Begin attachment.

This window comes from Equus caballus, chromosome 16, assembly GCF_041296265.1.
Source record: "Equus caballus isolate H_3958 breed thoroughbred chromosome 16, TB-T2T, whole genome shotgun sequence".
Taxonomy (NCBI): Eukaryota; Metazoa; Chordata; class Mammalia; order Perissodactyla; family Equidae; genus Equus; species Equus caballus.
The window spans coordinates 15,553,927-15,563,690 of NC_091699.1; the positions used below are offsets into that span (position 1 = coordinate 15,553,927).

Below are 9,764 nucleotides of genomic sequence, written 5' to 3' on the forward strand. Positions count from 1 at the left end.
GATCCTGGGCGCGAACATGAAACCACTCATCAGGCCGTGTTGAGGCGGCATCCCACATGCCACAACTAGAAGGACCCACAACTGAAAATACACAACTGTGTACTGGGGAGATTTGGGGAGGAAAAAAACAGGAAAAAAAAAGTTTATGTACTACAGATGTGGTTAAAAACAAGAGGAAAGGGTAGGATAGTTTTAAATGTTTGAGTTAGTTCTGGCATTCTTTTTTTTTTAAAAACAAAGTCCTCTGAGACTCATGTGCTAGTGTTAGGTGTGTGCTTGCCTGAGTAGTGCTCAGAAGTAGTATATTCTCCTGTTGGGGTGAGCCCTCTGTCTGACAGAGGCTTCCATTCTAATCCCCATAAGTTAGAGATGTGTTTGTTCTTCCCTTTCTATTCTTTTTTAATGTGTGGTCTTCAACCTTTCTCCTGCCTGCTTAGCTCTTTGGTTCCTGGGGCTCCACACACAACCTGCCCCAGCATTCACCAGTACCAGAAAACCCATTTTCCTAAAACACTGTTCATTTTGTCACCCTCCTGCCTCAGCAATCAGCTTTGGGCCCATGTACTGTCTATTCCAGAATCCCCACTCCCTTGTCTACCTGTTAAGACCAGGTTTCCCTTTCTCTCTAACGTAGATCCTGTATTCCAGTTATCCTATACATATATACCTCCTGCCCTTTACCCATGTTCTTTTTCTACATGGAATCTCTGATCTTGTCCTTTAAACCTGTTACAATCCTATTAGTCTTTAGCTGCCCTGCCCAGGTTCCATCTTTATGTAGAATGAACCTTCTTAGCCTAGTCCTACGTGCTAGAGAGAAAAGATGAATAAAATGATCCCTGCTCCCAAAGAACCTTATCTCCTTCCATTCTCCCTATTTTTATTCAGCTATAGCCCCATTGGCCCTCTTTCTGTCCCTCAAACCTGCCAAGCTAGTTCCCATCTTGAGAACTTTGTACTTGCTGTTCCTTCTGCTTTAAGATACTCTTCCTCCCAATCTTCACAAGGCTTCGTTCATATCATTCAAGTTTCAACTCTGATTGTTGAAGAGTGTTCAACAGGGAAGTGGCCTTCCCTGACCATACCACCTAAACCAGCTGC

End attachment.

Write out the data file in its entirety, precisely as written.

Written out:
This window comes from Equus caballus, chromosome 16, assembly GCF_041296265.1.
Source record: "Equus caballus isolate H_3958 breed thoroughbred chromosome 16, TB-T2T, whole genome shotgun sequence".
Taxonomy (NCBI): Eukaryota; Metazoa; Chordata; class Mammalia; order Perissodactyla; family Equidae; genus Equus; species Equus caballus.
The window spans coordinates 15,553,927-15,563,690 of NC_091699.1; the positions used below are offsets into that span (position 1 = coordinate 15,553,927).

Below are 9,764 nucleotides of genomic sequence, written 5' to 3' on the forward strand. Positions count from 1 at the left end.
GATCCTGGGCGCGAACATGAAACCACTCATCAGGCCGTGTTGAGGCGGCATCCCACATGCCACAACTAGAAGGACCCACAACTGAAAATACACAACTGTGTACTGGGGAGATTTGGGGAGGAAAAAAACAGGAAAAAAAAAGTTTATGTACTACAGATGTGGTTAAAAACAAGAGGAAAGGGTAGGATAGTTTTAAATGTTTGAGTTAGTTCTGGCATTCTTTTTTTTTTAAAAACAAAGTCCTCTGAGACTCATGTGCTAGTGTTAGGTGTGTGCTTGCCTGAGTAGTGCTCAGAAGTAGTATATTCTCCTGTTGGGGTGAGCCCTCTGTCTGACAGAGGCTTCCATTCTAATCCCCATAAGTTAGAGATGTGTTTGTTCTTCCCTTTCTATTCTTTTTTAATGTGTGGTCTTCAACCTTTCTCCTGCCTGCTTAGCTCTTTGGTTCCTGGGGCTCCACACACAACCTGCCCCAGCATTCACCAGTACCAGAAAACCCATTTTCCTAAAACACTGTTCATTTTGTCACCCTCCTGCCTCAGCAATCAGCTTTGGGCCCATGTACTGTCTATTCCAGAATCCCCACTCCCTTGTCTACCTGTTAAGACCAGGTTTCCCTTTCTCTCTAACGTAGATCCTGTATTCCAGTTATCCTATACATATATACCTCCTGCCCTTTACCCATGTTCTTTTTCTACATGGAATCTCTGATCTTGTCCTTTAAACCTGTTACAATCCTATTAGTCTTTAGCTGCCCTGCCCAGGTTCCATCTTTATGTAGAATGAACCTTCTTAGCCTAGTCCTACGTGCTAGAGAGAAAAGATGAATAAAATGATCCCTGCTCCCAAAGAACCTTATCTCCTTCCATTCTCCCTATTTTTATTCAGCTATAGCCCCATTGGCCCTCTTTCTGTCCCTCAAACCTGCCAAGCTAGTTCCCATCTTGAGAACTTTGTACTTGCTGTTCCTTCTGCTTTAAGATACTCTTCCTCCCAATCTTCACAAGGCTTCGTTCATATCATTCAAGTTTCAACTCTGATTGTTGAAGAGTGTTCAACAGGGAAGTGGCCTTCCCTGACCATACCACCTAAACCAGCTGC